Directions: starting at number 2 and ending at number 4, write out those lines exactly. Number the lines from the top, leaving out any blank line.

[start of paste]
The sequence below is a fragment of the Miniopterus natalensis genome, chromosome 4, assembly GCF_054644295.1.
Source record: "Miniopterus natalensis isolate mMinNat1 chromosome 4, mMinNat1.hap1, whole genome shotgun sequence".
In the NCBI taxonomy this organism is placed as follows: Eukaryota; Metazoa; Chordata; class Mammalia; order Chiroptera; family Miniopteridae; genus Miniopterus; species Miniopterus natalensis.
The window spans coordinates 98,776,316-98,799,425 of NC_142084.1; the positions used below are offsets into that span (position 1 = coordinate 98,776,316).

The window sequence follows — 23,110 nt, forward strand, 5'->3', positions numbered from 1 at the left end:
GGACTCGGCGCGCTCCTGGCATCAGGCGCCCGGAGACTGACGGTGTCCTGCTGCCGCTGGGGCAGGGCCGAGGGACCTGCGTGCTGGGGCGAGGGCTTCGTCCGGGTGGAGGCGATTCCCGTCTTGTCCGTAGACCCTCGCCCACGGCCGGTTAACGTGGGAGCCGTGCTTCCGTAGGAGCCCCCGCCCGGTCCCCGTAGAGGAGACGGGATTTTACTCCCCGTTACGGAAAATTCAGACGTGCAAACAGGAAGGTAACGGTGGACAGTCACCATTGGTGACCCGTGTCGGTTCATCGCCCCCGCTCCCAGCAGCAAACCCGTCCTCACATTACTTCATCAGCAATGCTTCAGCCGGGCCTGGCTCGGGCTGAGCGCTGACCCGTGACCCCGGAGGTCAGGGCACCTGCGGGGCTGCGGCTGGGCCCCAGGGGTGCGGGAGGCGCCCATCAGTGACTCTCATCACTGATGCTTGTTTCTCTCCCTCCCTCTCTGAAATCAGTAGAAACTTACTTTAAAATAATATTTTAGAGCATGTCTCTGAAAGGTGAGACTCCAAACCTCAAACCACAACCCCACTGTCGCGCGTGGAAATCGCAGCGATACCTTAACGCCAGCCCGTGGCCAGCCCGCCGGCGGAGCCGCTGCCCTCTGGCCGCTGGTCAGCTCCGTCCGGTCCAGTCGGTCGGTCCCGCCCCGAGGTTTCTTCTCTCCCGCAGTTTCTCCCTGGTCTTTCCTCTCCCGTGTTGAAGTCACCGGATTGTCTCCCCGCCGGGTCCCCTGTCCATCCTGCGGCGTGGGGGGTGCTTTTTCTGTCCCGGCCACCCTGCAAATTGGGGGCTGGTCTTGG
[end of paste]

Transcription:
Source record: "Miniopterus natalensis isolate mMinNat1 chromosome 4, mMinNat1.hap1, whole genome shotgun sequence".
In the NCBI taxonomy this organism is placed as follows: Eukaryota; Metazoa; Chordata; class Mammalia; order Chiroptera; family Miniopteridae; genus Miniopterus; species Miniopterus natalensis.
The window spans coordinates 98,776,316-98,799,425 of NC_142084.1; the positions used below are offsets into that span (position 1 = coordinate 98,776,316).